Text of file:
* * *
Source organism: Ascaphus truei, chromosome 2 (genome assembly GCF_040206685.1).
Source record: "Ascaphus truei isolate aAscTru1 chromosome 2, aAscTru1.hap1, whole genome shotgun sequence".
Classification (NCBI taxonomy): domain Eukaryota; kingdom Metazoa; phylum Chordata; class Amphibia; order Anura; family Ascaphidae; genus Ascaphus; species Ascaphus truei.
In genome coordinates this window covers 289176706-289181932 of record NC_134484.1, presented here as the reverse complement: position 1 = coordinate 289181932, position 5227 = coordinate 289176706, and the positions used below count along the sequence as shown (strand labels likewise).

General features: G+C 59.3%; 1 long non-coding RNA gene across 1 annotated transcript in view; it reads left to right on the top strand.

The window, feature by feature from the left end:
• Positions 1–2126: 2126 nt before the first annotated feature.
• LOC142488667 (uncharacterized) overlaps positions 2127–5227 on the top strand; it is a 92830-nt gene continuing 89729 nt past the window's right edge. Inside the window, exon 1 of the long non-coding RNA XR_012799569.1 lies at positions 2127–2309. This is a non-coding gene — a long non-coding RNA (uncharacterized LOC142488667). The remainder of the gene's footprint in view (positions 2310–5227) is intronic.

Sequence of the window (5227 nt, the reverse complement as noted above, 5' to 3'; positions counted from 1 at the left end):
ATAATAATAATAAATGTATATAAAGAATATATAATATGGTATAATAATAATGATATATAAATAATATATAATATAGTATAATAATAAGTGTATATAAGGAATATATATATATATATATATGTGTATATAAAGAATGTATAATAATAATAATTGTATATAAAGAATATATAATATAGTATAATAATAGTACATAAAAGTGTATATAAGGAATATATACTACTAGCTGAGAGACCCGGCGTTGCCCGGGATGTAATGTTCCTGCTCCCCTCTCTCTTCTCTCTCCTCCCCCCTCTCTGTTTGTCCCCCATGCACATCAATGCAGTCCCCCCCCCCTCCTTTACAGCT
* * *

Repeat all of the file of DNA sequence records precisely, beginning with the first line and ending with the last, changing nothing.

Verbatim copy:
Source organism: Ascaphus truei, chromosome 2 (genome assembly GCF_040206685.1).
Source record: "Ascaphus truei isolate aAscTru1 chromosome 2, aAscTru1.hap1, whole genome shotgun sequence".
Classification (NCBI taxonomy): domain Eukaryota; kingdom Metazoa; phylum Chordata; class Amphibia; order Anura; family Ascaphidae; genus Ascaphus; species Ascaphus truei.
In genome coordinates this window covers 289176706-289181932 of record NC_134484.1, presented here as the reverse complement: position 1 = coordinate 289181932, position 5227 = coordinate 289176706, and the positions used below count along the sequence as shown (strand labels likewise).

General features: G+C 59.3%; 1 long non-coding RNA gene across 1 annotated transcript in view; it reads left to right on the top strand.

The window, feature by feature from the left end:
• Positions 1–2126: 2126 nt before the first annotated feature.
• LOC142488667 (uncharacterized) overlaps positions 2127–5227 on the top strand; it is a 92830-nt gene continuing 89729 nt past the window's right edge. Inside the window, exon 1 of the long non-coding RNA XR_012799569.1 lies at positions 2127–2309. This is a non-coding gene — a long non-coding RNA (uncharacterized LOC142488667). The remainder of the gene's footprint in view (positions 2310–5227) is intronic.

Sequence of the window (5227 nt, the reverse complement as noted above, 5' to 3'; positions counted from 1 at the left end):
ATAATAATAATAAATGTATATAAAGAATATATAATATGGTATAATAATAATGATATATAAATAATATATAATATAGTATAATAATAAGTGTATATAAGGAATATATATATATATATATATGTGTATATAAAGAATGTATAATAATAATAATTGTATATAAAGAATATATAATATAGTATAATAATAGTACATAAAAGTGTATATAAGGAATATATACTACTAGCTGAGAGACCCGGCGTTGCCCGGGATGTAATGTTCCTGCTCCCCTCTCTCTTCTCTCTCCTCCCCCCTCTCTGTTTGTCCCCCATGCACATCAATGCAGTCCCCCCCCCCTCCTTTACAGCT